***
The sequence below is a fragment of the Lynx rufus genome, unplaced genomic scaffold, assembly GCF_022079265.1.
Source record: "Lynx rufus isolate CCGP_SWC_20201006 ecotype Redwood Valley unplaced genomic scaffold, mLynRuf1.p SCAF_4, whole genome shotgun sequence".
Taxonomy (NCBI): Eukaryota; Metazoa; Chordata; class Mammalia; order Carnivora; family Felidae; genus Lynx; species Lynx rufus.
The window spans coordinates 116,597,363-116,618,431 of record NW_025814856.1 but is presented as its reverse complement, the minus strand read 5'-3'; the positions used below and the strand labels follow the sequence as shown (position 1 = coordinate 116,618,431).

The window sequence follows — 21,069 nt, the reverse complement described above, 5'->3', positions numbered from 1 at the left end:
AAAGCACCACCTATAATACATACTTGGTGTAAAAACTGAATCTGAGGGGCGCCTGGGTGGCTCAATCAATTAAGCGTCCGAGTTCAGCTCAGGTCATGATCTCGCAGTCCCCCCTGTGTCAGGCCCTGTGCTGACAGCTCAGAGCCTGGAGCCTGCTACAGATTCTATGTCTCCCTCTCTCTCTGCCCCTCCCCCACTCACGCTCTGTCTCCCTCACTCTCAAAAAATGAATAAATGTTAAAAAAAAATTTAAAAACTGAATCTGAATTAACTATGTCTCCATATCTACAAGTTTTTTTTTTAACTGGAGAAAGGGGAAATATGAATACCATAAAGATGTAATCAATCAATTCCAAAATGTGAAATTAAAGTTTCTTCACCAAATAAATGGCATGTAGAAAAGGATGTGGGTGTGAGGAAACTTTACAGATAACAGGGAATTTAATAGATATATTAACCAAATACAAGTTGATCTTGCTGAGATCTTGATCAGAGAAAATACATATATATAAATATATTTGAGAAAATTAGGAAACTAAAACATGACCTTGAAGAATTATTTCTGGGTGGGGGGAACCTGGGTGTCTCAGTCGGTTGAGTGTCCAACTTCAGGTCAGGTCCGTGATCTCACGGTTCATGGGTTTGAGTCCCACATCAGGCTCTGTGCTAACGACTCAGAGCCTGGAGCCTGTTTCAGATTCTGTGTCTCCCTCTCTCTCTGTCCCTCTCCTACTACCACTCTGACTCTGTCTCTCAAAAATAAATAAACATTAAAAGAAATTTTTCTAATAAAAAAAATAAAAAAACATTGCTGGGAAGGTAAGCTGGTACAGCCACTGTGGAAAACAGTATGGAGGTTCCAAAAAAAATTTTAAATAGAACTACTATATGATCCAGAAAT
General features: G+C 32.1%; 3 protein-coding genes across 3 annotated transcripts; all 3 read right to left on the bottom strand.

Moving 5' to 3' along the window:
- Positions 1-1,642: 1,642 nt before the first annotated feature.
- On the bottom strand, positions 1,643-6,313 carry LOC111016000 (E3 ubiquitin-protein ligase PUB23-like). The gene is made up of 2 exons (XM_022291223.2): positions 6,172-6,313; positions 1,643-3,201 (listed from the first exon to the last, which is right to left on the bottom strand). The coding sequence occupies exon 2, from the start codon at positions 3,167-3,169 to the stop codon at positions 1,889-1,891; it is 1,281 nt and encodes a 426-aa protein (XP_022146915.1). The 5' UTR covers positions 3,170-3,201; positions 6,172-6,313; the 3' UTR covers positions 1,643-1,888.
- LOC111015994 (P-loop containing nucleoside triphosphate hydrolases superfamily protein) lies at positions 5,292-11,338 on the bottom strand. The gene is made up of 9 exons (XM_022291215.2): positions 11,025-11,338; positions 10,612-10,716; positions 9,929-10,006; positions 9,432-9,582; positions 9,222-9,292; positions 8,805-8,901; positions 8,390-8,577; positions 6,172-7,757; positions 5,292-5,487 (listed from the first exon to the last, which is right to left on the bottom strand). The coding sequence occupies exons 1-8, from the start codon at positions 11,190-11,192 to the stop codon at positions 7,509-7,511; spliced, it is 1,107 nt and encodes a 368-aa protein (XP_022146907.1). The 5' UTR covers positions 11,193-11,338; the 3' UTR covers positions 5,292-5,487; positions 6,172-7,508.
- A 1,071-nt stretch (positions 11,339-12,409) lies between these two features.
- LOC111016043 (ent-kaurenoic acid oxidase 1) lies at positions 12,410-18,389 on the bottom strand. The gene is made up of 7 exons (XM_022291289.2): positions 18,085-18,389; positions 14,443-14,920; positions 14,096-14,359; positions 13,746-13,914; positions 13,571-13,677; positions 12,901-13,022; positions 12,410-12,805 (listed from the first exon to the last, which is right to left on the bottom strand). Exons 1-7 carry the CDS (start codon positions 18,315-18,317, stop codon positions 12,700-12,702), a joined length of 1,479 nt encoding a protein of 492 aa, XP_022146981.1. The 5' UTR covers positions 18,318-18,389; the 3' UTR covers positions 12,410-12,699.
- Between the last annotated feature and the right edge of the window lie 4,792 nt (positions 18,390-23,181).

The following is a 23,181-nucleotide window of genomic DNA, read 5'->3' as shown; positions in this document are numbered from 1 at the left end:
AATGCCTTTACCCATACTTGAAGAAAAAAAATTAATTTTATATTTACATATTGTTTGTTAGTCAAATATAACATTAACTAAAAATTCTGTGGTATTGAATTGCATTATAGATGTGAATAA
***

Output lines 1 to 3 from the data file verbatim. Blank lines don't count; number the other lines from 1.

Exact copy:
The sequence below is a fragment of the Lynx rufus genome, unplaced genomic scaffold, assembly GCF_022079265.1.
Source record: "Lynx rufus isolate CCGP_SWC_20201006 ecotype Redwood Valley unplaced genomic scaffold, mLynRuf1.p SCAF_4, whole genome shotgun sequence".
Taxonomy (NCBI): Eukaryota; Metazoa; Chordata; class Mammalia; order Carnivora; family Felidae; genus Lynx; species Lynx rufus.